One of the themes in this book about the real Mexico is the low wages paid to Mexicans, both the undocumented working in the USA, those working in factories in their homeland and, inevitably, at the bottom of the ladder, the indigenous. I write this with the understanding that I am complicit in this systemic abuse. I benefit from cheap products and cheap produce with only a little knowledge of what occurs at every step of a long supply chain.
...in Fresno County.., 98 percent—most of them migrants, working in the fields, a great proportion undocumented. “Harvesting lettuce, we got about $400 a week. It cost us around $180 a week for room and food and expenses,” he said. “It was very hot, sometimes over a hundred degrees. It was no better later, in Santa Rosa, picking grapes—we got about $1,100 every two weeks.”
Attracted by the low wages in Reynosa (most employees start at $10 a day), hundreds of American and European factories operate there, and as many as 100,000 workers live in colonias (communities) around the town.
It took her a week to make a box with a lid, and for this she was paid 1,500 pesos, about $75, a good wage by local standards,
Since moving to Mexico from Canada eight years ago, I have been slowly gaining an awareness for the Mexican attitude towards death. My appreciation was strengthened by Theroux’s book. Those of us from cultures of denial can learn much living here. In a book with so much darkness, it was refreshing to see a bright light on a positive approach to a brutal human reality.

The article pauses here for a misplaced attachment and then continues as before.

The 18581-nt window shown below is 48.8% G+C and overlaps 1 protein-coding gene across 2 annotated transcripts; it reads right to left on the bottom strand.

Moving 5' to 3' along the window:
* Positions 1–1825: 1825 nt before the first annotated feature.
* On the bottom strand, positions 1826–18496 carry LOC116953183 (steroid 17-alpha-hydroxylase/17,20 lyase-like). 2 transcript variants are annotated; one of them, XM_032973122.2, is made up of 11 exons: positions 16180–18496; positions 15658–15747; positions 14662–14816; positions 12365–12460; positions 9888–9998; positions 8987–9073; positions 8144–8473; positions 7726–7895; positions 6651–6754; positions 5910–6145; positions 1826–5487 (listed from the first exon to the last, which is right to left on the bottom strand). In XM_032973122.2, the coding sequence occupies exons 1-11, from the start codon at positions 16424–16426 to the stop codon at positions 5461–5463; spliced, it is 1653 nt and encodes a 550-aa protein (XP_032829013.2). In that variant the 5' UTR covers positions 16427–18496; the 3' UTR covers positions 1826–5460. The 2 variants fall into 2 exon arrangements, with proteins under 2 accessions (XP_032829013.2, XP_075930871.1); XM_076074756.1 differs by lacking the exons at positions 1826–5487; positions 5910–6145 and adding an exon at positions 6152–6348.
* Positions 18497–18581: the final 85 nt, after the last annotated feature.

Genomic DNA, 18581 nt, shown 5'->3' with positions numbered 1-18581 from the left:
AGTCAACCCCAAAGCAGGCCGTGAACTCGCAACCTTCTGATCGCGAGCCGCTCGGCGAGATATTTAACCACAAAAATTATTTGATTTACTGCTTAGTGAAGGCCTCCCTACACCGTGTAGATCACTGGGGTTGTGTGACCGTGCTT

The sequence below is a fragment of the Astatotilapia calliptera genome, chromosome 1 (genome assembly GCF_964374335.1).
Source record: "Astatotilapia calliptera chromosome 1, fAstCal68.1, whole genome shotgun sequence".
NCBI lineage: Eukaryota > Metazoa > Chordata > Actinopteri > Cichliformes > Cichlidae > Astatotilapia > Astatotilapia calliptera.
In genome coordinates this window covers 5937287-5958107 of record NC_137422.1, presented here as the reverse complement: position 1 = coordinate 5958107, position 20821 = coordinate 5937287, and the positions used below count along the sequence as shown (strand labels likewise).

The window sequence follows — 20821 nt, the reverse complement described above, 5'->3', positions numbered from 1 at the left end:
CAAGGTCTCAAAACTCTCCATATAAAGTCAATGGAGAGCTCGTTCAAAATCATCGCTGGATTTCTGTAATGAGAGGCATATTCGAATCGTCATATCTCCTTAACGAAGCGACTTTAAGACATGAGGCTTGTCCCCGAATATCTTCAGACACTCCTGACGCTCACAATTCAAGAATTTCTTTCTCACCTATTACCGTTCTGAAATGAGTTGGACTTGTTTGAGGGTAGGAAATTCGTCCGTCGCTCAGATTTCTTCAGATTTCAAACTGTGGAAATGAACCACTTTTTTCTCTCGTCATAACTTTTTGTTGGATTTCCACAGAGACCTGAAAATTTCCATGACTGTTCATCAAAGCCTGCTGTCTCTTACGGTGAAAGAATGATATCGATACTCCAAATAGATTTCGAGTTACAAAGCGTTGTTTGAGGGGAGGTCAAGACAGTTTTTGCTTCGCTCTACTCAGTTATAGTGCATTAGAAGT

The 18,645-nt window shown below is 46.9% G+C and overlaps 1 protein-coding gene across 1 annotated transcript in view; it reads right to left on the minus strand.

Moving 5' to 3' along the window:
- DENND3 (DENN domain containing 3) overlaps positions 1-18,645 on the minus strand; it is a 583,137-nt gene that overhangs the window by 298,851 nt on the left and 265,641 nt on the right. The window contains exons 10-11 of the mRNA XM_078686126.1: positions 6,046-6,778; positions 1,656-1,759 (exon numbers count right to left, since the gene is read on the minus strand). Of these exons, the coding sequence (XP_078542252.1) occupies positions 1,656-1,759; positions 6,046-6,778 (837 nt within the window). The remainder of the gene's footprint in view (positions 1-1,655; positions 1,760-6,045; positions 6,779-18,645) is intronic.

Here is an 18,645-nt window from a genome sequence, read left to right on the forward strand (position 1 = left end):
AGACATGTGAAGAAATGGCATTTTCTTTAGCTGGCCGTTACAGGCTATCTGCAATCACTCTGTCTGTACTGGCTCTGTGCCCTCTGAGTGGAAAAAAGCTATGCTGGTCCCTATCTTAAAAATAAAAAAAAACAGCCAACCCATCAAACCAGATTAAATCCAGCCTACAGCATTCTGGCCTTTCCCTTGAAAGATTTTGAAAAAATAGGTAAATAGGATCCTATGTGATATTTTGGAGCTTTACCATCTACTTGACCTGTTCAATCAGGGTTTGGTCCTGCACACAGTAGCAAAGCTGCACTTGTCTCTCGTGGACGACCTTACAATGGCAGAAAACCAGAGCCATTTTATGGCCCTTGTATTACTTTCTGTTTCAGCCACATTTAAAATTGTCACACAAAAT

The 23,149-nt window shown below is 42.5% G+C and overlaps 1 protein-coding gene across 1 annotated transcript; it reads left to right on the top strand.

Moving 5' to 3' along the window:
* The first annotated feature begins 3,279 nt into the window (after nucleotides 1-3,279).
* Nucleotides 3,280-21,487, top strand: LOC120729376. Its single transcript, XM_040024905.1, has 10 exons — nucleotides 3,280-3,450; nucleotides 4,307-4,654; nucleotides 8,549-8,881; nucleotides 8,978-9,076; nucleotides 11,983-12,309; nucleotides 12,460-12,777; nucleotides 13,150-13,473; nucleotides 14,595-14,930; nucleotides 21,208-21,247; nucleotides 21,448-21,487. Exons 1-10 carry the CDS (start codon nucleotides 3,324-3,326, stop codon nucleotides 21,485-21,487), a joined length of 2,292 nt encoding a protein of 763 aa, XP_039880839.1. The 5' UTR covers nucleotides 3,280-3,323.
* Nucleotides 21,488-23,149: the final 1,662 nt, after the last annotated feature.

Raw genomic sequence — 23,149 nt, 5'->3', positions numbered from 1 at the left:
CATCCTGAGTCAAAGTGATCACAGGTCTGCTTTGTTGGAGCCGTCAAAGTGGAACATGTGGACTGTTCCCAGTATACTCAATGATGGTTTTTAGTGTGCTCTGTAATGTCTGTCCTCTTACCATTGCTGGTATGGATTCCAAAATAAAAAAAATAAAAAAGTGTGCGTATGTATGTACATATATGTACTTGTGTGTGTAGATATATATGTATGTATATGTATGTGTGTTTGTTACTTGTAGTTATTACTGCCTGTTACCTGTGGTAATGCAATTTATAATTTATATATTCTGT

It is the Mexican boast that the gringo denies death, or has a horror of it, or in Europe sees death as tragic or romantic. “But during Mexico’s twentieth century,” writes Lomnitz, “a gay familiarity with death became a cornerstone of national identity.”
All these Mexican speculations seem true to me—death as a party, a plaything, a protest, a somber ritual.
But it was not a Mexican intellectual who summed up for me the ambiguities in the Mexican relationship to death. It was Muriel Spark, in her novel Memento Mori: “If I had my life over again I should form the habit of nightly composing myself to thoughts of death. I would practice, as it were, the remembrance of death. There is no other practice which so intensifies life. Death, when it approaches, ought not to take one by surprise. It should be part of the full expectancy of life. Without an ever-present sense of death life is insipid.”
I am writing this while in quarantine due to the coronavirus pandemic. Daily I am watching the worldwide Covid-19 death count mount. Like Spark, I feel that my life has intensified in several positive ways, including my engagement with this book.
As I noted earlier, I was taken by surprise by Part Four - The Road to Nueva Maravilla. I have read only a couple of books about Mexican history so I got quite a lesson. And I was unprepared for my personal emotional reaction.
The Triqui people are an indigenous group of about twenty thousand fluent speakers who live in and around San Juan Copala, a small town in the municipality of Santiago Juxtlahuaca, in the mountains to the west of Oaxaca state. San Juan is about eighty miles from Oaxaca city as the crow flies and many more miles by the winding roads. The tenacious Triqui decided that they had had enough of being cheated, sidelined, and ignored by the federal government and the Oaxacan state government. In 2006, inspired by the 1994 uprising of the Zapatistas in Chiapas, the Triqui distanced themselves from the Mexican state and declared the Autonomous Municipality of San Juan Copala.